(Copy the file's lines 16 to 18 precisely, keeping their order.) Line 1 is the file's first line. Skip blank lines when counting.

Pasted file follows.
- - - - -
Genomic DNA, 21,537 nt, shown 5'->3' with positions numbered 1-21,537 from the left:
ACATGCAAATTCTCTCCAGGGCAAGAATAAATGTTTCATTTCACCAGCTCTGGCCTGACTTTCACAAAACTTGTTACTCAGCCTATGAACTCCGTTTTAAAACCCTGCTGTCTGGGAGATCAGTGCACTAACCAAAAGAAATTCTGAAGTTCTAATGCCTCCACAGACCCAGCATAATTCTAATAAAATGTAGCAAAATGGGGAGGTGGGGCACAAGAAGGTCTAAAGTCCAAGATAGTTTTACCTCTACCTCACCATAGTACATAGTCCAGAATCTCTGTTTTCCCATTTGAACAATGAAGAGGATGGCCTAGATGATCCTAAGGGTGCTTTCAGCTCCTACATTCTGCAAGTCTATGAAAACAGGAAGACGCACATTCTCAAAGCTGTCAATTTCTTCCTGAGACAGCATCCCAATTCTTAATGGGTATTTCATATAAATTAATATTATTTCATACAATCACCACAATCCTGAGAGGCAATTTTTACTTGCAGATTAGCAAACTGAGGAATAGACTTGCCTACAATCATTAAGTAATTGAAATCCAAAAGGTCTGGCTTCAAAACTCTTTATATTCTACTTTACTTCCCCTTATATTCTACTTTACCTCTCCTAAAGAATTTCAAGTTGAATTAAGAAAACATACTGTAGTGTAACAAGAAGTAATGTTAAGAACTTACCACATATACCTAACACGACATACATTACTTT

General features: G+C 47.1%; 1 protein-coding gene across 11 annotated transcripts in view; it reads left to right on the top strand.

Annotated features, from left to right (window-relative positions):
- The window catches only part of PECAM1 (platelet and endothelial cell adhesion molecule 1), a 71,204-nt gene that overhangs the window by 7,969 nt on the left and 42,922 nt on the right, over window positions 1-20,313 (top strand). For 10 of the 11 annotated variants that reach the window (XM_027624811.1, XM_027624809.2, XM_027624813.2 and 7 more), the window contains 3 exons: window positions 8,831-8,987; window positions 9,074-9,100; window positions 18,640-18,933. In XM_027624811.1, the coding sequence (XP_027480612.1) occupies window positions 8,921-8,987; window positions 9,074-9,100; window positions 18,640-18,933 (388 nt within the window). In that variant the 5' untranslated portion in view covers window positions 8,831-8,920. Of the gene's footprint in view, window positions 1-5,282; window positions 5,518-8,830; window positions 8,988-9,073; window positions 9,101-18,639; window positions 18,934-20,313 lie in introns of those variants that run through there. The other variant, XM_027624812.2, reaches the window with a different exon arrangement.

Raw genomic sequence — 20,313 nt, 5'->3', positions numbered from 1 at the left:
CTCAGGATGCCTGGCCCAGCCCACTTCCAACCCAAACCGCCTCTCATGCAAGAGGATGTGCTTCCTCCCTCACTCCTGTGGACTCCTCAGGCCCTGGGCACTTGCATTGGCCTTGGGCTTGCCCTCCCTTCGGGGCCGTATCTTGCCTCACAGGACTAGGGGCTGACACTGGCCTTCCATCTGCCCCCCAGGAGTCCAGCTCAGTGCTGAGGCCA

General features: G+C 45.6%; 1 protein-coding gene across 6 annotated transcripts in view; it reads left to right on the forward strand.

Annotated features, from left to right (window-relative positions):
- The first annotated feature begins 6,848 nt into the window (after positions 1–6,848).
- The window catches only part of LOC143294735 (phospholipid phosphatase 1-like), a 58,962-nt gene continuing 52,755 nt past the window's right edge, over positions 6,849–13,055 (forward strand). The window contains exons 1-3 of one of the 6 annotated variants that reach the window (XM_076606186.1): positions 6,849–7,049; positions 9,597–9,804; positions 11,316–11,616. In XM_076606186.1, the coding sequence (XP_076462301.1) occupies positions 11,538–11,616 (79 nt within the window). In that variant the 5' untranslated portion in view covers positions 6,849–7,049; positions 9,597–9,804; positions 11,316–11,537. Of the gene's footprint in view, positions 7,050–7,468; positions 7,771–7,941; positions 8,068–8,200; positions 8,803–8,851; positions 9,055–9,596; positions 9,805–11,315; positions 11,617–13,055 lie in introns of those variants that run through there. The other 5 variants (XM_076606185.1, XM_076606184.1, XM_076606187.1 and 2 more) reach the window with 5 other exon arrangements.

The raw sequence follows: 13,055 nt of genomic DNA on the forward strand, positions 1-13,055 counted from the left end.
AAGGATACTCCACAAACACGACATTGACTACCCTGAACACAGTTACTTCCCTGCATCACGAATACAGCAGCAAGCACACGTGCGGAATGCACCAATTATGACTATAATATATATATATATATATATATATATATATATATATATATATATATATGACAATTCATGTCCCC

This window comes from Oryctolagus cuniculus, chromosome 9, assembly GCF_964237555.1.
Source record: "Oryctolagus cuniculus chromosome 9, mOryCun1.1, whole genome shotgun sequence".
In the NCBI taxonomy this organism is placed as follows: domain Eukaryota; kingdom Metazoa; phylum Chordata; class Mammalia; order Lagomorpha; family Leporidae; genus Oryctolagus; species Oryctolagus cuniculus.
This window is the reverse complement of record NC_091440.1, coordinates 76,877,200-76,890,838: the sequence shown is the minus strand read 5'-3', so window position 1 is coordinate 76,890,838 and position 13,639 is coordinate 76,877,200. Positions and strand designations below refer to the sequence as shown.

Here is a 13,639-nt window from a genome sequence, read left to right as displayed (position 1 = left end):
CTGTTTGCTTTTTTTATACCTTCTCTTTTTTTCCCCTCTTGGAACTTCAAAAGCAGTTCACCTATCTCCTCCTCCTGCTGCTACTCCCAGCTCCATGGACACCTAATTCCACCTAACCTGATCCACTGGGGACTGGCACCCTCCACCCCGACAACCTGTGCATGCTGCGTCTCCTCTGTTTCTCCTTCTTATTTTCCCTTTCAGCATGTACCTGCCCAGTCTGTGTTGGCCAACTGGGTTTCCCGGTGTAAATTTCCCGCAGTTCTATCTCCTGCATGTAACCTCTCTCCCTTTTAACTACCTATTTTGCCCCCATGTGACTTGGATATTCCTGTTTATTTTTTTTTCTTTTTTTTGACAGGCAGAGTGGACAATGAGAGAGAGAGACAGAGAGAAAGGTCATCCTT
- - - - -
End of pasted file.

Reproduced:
In the NCBI taxonomy this organism is placed as follows: domain Eukaryota; kingdom Metazoa; phylum Chordata; class Mammalia; order Lagomorpha; family Leporidae; genus Oryctolagus; species Oryctolagus cuniculus.
This window is the reverse complement of record NC_091440.1, coordinates 76,877,200-76,890,838: the sequence shown is the minus strand read 5'-3', so window position 1 is coordinate 76,890,838 and position 13,639 is coordinate 76,877,200. Positions and strand designations below refer to the sequence as shown.

Here is a 13,639-nt window from a genome sequence, read left to right as displayed (position 1 = left end):